Search by tag: accessibility

Designing for users on the autistic spectrum

Users on the autistic spectrum can benefit from accessible web-based services. This guidance is for web and digital professionals who want to make sure that their service is accessible for users on the autistic spectrum.

Making the University website accessible

New regulations which affect the University of St Andrews came into force on the 23 September 2018. These regulations state that a public sector body website must meet certain accessibility standards and publish an…

A computer logo over jumbled text with a slash through it

Why to avoid marketese on the web

Marketese is a writing style which favours promotional, self-congratulatory and boastful language over technical and objective wording. At the University of St Andrews, we aim to avoid using marketese on the web at all…

Usability testing around the University

The digital communications team has been conducting usability testing since 2015. Usability testing allows us to evaluate the design of a webpage, or more specifically, a particular process such as signing up for a…

Updating the undergraduate pages with HEFCE information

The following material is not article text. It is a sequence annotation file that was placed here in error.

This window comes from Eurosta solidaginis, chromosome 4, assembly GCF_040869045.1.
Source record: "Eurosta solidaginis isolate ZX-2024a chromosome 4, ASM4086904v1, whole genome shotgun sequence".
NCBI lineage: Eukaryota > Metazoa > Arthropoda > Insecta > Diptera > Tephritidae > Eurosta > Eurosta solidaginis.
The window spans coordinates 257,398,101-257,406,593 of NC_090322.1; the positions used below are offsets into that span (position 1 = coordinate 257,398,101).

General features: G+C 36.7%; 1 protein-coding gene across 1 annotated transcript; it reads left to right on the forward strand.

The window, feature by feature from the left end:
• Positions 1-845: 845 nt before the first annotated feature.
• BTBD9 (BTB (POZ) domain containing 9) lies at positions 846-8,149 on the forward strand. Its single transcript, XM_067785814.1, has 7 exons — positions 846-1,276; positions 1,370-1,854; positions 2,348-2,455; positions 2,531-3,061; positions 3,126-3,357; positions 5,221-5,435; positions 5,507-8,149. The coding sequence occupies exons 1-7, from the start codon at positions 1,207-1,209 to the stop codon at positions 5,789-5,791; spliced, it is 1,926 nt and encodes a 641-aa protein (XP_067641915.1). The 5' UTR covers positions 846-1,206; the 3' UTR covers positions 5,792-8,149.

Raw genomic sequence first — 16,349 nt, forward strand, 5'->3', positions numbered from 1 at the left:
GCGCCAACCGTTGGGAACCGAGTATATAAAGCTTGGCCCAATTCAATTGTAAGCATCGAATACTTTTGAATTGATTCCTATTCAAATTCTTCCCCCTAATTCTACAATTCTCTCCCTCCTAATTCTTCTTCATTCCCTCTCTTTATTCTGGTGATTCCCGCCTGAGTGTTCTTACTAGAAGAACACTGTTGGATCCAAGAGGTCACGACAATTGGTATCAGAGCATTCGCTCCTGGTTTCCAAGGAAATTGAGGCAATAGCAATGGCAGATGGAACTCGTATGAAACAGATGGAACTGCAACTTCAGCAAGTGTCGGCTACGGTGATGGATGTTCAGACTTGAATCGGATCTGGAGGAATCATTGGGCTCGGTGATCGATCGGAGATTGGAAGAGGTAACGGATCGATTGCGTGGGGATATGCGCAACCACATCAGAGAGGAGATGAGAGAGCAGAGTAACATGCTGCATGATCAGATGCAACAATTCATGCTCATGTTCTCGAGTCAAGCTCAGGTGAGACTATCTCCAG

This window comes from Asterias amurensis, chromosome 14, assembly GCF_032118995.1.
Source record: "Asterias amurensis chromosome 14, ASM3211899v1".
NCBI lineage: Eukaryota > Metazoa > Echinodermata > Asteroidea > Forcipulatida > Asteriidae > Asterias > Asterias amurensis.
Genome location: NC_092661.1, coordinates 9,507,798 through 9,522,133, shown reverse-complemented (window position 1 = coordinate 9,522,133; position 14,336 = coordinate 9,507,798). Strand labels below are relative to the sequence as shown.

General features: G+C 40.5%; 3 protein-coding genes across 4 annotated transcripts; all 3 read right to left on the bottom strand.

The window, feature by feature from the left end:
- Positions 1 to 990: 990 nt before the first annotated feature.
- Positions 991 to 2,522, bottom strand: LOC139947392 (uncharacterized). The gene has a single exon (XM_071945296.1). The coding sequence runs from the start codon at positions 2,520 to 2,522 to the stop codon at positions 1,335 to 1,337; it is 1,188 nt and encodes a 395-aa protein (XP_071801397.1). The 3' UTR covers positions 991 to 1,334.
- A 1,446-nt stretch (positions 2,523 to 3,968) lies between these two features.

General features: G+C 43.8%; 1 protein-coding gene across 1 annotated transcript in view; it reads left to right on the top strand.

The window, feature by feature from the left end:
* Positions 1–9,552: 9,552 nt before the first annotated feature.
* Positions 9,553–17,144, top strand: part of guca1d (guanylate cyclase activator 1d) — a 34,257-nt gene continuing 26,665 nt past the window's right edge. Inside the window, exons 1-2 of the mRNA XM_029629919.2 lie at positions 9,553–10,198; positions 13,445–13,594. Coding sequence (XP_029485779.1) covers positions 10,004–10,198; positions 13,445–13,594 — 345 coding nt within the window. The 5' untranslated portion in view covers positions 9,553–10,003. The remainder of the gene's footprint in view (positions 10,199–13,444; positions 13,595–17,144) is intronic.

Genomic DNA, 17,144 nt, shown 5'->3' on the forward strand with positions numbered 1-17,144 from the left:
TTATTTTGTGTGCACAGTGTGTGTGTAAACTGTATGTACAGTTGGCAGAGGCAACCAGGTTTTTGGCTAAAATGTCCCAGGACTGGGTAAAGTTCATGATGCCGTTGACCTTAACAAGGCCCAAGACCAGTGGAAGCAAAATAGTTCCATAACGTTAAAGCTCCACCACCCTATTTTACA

A couple of weeks ago, the content team spent some time going through a ‘Information for Students’ guide from the Quality Assurance Agency for Higher Education, but we call it the HEFCE guide (HEFCE stands for Higher…

Symbols for video usage

Why we don’t use video backgrounds

The release of HTML5 in 2014 introduced a standard way to embed videos directly on a web page, rather than needing to use a plug-in such as Flash. With an easier way to embed videos, using video backgrounds on web…

Resources for web writers

When writing for the web, you have to keep a lot in mind: format, accessibility, devices, audience, house style and more. Luckily, there are plenty of useful tools out there to help you make your writing as…

Writing for digital vs writing for print

The advent of the internet has drastically changed the way we receive and communicate information. Previously, written content could only be published as physical print, and was therefore static and unchangeable;…